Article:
Anthony H. Risser | |

Tuesday, February 21, 2006

The Healthy Brain: Cognitive and Emotional Health Project

Described in an NIH press release earlier today:

Cognitive and Emotional Health Project.

From the website:
"Three Institutes, the National Institute on Aging (NIA), the National Institute of Mental Health (NIMH) and the National Institute of Neurological Disorders and Stroke (NINDS), have joined efforts to launch a new trans-NIH initiative, Cognitive and Emotional Health Project: The Healthy Brain. There are now about 45 million Americans over age 60 and 117 million over age 40. Current evidence indicates that a large number of them are at substantial risk for cognitive impairment from many causes as they age. The same is true for emotional disorders. While research into biological mechanisms and environmental and social effects are yielding promising results in both animal and human studies, much remains to be discovered. Advances in understanding the positive and negative changes in cognition and emotion in adulthood, and what can be done to preserve and enhance positive outcomes, is at the core of the missions of the participating Institutes. The overall goal of the "Healthy Brain Project" is to assess the state of longitudinal and epidemiological research on demographic, social and biologic determinants of cognitive and emotional health in aging adults and the pathways by which cognitive and emotional health may reciprocally influence each other. A number of activities have been undertaken to accomplish these goals."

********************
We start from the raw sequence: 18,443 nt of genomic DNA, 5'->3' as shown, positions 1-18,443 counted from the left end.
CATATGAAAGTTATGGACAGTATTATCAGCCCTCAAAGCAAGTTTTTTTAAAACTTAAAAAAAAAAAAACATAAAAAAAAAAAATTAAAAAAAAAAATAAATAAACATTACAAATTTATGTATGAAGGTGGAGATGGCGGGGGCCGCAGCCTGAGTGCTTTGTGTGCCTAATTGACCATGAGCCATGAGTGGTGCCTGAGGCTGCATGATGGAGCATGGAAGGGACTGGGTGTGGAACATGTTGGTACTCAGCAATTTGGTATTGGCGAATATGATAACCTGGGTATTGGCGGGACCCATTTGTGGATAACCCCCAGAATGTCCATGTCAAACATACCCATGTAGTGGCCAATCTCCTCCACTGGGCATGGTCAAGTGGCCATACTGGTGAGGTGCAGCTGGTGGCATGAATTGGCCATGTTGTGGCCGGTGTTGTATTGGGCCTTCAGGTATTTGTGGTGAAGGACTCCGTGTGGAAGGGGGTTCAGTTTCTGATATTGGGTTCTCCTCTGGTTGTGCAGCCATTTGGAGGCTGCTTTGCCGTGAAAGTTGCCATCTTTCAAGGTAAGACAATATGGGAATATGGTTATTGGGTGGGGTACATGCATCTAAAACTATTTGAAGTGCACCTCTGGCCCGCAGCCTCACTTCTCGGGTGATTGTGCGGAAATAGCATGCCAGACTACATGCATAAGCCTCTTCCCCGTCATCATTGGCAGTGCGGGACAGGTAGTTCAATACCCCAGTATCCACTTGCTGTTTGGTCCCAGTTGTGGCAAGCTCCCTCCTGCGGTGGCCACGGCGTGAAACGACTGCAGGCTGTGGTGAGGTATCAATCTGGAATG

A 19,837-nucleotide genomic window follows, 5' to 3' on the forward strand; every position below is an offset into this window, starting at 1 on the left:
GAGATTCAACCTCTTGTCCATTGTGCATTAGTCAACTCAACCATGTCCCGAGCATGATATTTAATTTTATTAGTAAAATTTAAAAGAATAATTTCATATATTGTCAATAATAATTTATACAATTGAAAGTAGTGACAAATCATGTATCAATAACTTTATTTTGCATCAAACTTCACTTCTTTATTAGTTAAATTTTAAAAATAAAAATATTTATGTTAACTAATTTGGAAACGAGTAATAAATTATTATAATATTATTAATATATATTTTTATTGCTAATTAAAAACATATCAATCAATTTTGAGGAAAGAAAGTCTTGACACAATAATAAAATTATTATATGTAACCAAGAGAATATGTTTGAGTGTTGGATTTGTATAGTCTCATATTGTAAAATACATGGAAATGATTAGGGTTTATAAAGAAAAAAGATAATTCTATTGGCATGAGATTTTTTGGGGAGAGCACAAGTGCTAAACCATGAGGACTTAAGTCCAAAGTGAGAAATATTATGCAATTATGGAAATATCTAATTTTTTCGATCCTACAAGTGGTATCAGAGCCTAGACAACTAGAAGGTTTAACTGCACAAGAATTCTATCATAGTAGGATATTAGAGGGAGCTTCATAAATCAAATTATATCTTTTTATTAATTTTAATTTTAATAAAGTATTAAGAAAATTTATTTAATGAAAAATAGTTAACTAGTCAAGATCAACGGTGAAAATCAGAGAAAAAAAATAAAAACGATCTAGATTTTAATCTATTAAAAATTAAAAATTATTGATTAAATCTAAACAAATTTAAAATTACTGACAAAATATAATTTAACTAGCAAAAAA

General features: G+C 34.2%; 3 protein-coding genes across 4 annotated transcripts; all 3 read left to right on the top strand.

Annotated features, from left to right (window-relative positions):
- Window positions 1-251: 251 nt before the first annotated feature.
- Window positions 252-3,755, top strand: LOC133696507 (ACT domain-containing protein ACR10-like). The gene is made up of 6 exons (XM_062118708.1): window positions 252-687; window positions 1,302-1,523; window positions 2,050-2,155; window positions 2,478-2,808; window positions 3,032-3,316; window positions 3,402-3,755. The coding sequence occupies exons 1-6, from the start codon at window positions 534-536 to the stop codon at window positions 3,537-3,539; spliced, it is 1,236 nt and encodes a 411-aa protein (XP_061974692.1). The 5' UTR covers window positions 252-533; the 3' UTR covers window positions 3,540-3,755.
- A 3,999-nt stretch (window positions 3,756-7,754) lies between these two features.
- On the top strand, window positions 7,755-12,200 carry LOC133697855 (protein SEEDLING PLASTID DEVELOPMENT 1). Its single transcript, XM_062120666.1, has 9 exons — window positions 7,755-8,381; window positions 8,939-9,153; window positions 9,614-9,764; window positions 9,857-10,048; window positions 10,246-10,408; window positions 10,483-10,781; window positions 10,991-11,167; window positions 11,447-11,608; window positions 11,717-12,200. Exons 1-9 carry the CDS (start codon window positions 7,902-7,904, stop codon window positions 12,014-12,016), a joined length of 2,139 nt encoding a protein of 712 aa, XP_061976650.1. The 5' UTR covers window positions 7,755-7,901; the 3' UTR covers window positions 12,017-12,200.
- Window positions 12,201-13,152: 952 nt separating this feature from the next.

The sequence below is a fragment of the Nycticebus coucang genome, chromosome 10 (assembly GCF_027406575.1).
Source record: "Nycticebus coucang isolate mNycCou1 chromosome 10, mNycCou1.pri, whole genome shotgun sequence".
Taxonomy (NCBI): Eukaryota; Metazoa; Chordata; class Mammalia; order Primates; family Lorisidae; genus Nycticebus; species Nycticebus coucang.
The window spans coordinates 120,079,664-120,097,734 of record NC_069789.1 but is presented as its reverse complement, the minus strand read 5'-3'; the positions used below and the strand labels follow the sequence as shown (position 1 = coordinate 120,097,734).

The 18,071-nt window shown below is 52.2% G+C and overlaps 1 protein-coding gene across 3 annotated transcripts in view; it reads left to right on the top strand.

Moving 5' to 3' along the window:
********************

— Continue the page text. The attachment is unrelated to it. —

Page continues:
Anthony H. Risser | |

The Game Brain

From The Washington Post:

Preventive Maintenance For the Brain
Can Exercise or Mind Games Help? A Look at the Evidence
By Alicia Ault
Special to The Washington Post
Tuesday, February 21, 2006; Page HE01

If it seems you're forgetting more as you grow older, you are. Like most other organs in the body, the brain gets smaller as we age, leading to a decline in memory, decision-making ability and verbal skills. That doesn't necessarily mean that you're on a steep downhill slide toward certain dementia, say experts. Growing evidence suggests there are steps you can take to better the odds of preserving your brainpower and protecting it against disease.

[ ... Read the full article ... ]

(The article provides a nice overview to several ongoing research studies.)
Anthony H. Risser | |

Thursday, February 16, 2006